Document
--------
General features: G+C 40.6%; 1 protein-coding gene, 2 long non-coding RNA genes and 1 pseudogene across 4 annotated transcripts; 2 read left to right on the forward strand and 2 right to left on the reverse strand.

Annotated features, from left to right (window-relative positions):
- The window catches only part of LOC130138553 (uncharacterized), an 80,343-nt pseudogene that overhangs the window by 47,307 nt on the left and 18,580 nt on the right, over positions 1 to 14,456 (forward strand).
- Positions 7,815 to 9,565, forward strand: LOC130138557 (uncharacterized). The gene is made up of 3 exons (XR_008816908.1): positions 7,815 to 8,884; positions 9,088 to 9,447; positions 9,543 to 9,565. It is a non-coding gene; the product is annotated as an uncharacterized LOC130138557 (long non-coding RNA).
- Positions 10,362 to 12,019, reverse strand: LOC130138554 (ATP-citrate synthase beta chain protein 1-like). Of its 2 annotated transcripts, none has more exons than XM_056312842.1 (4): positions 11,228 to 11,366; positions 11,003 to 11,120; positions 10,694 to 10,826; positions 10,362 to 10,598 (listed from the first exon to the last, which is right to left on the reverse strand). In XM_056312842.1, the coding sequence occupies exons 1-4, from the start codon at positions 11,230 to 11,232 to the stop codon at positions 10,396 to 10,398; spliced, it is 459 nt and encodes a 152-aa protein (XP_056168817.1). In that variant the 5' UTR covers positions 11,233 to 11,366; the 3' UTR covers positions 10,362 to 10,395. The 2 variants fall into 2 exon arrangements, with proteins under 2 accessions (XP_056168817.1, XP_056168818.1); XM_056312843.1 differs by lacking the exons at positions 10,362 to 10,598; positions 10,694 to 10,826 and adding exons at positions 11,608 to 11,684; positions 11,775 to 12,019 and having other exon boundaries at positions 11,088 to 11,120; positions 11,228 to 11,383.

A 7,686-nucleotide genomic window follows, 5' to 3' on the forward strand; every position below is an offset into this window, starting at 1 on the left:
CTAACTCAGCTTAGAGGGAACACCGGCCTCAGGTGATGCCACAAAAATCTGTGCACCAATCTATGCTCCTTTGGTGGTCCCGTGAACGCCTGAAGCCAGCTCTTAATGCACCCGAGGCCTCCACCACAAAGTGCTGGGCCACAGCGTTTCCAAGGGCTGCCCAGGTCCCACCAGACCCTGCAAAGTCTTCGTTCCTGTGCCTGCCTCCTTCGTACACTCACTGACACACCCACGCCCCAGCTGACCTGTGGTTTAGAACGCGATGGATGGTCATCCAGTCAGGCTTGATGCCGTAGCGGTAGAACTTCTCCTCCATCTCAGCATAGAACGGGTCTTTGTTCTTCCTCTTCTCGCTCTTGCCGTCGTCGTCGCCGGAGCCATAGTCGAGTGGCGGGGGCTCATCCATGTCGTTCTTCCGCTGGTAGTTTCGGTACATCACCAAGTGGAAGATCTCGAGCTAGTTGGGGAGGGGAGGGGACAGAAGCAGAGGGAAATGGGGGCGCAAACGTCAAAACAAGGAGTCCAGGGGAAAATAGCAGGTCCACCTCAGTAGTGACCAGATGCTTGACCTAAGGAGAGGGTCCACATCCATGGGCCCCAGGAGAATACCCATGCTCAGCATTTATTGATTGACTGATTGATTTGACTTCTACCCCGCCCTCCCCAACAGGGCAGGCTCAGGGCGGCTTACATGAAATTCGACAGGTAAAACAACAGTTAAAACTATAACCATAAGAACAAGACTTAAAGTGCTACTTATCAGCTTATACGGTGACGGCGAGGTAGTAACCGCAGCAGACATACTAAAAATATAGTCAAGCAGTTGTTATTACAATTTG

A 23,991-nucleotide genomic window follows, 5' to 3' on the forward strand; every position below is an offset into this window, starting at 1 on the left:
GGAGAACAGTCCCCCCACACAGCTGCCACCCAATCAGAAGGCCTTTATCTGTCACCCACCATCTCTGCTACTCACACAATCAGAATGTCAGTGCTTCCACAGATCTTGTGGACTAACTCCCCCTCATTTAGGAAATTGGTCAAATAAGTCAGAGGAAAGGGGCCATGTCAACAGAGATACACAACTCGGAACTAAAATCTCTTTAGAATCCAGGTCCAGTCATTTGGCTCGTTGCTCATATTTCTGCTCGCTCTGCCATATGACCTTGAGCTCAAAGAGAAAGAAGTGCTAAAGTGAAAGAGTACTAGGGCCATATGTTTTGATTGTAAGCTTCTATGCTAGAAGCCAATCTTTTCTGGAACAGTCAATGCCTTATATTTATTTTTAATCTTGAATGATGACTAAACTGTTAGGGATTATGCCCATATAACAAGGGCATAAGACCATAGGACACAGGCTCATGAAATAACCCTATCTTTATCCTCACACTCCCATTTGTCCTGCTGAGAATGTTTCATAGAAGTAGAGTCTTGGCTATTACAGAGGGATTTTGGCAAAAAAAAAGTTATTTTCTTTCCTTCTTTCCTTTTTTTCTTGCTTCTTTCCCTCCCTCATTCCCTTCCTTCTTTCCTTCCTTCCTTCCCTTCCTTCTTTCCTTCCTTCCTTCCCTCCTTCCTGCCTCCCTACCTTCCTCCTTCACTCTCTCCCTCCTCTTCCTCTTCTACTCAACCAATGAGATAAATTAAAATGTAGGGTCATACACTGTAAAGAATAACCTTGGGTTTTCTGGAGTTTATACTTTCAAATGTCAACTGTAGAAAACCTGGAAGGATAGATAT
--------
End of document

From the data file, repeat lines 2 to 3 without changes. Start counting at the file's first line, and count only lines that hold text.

Annotated features, from left to right (window-relative positions):
- The window catches only part of LOC130138553 (uncharacterized), an 80,343-nt pseudogene that overhangs the window by 47,307 nt on the left and 18,580 nt on the right, over positions 1 to 14,456 (forward strand).